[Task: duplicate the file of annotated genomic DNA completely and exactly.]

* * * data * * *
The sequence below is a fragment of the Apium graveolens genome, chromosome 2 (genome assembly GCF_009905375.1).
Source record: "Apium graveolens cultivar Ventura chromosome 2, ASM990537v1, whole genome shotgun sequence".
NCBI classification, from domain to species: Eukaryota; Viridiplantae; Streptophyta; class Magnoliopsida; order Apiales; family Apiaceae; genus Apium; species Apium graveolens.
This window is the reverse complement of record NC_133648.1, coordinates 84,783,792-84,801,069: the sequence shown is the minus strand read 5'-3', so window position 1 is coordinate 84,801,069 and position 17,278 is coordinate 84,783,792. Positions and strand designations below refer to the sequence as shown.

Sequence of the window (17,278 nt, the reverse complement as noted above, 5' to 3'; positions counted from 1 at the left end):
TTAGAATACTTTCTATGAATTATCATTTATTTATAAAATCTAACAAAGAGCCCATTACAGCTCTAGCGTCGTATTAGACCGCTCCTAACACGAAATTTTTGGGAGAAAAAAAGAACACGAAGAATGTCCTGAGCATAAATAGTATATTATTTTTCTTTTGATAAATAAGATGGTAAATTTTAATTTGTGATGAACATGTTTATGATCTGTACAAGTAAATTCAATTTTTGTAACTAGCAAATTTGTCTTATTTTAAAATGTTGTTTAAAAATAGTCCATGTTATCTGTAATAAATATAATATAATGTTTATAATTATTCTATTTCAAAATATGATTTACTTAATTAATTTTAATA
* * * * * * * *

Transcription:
The sequence below is a fragment of the Apium graveolens genome, chromosome 2 (genome assembly GCF_009905375.1).
Source record: "Apium graveolens cultivar Ventura chromosome 2, ASM990537v1, whole genome shotgun sequence".
NCBI classification, from domain to species: Eukaryota; Viridiplantae; Streptophyta; class Magnoliopsida; order Apiales; family Apiaceae; genus Apium; species Apium graveolens.
This window is the reverse complement of record NC_133648.1, coordinates 84,783,792-84,801,069: the sequence shown is the minus strand read 5'-3', so window position 1 is coordinate 84,801,069 and position 17,278 is coordinate 84,783,792. Positions and strand designations below refer to the sequence as shown.

Sequence of the window (17,278 nt, the reverse complement as noted above, 5' to 3'; positions counted from 1 at the left end):
TTAGAATACTTTCTATGAATTATCATTTATTTATAAAATCTAACAAAGAGCCCATTACAGCTCTAGCGTCGTATTAGACCGCTCCTAACACGAAATTTTTGGGAGAAAAAAAGAACACGAAGAATGTCCTGAGCATAAATAGTATATTATTTTTCTTTTGATAAATAAGATGGTAAATTTTAATTTGTGATGAACATGTTTATGATCTGTACAAGTAAATTCAATTTTTGTAACTAGCAAATTTGTCTTATTTTAAAATGTTGTTTAAAAATAGTCCATGTTATCTGTAATAAATATAATATAATGTTTATAATTATTCTATTTCAAAATATGATTTACTTAATTAATTTTAATA